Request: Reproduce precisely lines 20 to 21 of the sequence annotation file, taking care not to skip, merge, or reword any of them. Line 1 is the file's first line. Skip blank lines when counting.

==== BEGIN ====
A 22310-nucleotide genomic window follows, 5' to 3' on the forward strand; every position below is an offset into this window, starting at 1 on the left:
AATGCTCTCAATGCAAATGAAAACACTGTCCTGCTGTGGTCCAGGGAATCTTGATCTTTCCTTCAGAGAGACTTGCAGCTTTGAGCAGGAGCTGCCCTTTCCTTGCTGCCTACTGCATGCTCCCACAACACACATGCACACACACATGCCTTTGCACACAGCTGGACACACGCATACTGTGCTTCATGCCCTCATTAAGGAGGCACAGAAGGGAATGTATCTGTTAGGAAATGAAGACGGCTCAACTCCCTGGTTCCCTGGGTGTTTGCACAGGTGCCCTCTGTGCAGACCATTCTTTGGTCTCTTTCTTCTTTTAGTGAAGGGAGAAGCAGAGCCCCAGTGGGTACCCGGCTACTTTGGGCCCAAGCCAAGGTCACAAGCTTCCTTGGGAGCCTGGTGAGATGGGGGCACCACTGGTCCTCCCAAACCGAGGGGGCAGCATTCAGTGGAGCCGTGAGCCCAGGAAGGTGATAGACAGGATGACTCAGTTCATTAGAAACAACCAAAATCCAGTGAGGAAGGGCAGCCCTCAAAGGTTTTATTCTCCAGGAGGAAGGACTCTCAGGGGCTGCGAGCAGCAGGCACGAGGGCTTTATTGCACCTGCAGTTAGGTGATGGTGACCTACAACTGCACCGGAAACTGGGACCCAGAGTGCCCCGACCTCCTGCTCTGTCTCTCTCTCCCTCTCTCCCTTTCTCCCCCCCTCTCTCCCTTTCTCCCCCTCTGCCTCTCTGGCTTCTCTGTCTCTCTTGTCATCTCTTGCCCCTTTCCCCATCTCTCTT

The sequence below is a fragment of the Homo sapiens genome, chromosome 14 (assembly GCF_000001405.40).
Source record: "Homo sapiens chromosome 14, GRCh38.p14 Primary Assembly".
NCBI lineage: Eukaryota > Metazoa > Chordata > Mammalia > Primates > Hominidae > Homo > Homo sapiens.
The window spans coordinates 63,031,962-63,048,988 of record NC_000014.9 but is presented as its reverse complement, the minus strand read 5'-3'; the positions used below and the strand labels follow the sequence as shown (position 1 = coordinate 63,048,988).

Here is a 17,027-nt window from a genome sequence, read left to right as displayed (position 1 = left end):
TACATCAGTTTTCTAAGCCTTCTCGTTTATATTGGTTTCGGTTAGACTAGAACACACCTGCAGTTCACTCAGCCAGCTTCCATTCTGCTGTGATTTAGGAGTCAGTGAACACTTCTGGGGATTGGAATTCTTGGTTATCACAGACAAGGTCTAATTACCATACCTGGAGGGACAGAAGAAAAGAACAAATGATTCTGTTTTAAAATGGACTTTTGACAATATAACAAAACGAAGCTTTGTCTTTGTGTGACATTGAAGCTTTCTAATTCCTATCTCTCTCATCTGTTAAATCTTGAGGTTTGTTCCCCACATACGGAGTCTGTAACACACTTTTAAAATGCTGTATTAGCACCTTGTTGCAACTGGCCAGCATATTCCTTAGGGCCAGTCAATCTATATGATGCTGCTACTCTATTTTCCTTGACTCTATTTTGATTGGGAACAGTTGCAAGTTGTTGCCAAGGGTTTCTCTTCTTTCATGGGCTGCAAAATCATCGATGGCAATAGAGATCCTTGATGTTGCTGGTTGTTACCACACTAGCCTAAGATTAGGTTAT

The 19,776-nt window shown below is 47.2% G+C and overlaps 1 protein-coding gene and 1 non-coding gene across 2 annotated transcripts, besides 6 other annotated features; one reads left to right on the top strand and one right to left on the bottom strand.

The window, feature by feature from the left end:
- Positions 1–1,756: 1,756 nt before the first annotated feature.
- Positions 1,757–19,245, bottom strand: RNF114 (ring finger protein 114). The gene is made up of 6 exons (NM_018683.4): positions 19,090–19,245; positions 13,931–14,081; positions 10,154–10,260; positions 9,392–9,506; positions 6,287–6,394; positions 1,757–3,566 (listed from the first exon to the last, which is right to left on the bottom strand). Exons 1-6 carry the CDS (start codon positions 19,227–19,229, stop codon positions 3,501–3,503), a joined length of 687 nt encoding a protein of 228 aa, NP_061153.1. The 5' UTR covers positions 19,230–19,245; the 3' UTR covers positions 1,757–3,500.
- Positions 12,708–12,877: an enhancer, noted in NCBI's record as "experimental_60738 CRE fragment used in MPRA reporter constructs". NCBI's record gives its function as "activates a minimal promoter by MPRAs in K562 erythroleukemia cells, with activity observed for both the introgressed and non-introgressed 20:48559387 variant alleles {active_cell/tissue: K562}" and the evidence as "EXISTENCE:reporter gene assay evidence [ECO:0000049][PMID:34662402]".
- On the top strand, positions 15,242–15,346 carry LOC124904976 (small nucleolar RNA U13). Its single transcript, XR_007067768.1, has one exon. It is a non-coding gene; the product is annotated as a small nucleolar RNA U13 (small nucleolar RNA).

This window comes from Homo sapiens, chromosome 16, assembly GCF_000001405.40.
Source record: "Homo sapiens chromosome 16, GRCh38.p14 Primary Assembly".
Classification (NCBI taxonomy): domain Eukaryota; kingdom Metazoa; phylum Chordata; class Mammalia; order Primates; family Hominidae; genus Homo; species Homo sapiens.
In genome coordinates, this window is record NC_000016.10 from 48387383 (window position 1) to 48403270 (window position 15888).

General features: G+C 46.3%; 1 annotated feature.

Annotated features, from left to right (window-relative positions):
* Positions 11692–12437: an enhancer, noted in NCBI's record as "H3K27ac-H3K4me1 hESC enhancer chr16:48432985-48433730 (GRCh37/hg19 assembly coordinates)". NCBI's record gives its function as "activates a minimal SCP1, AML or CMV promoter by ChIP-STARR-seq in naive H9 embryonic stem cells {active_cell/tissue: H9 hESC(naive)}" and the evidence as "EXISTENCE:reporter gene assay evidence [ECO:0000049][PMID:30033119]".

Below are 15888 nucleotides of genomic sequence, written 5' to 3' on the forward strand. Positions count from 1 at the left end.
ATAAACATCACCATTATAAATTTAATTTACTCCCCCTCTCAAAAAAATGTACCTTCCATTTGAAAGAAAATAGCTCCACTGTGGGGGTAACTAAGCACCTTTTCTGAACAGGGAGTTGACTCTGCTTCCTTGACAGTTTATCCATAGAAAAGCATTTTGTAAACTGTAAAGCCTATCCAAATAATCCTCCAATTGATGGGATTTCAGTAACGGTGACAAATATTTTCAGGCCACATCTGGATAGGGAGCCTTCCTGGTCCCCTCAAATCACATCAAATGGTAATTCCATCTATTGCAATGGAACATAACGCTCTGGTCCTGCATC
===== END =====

Annotated features, from left to right (window-relative positions):
* Positions 11692–12437: an enhancer, noted in NCBI's record as "H3K27ac-H3K4me1 hESC enhancer chr16:48432985-48433730 (GRCh37/hg19 assembly coordinates)". NCBI's record gives its function as "activates a minimal SCP1, AML or CMV promoter by ChIP-STARR-seq in naive H9 embryonic stem cells {active_cell/tissue: H9 hESC(naive)}" and the evidence as "EXISTENCE:reporter gene assay evidence [ECO:0000049][PMID:30033119]".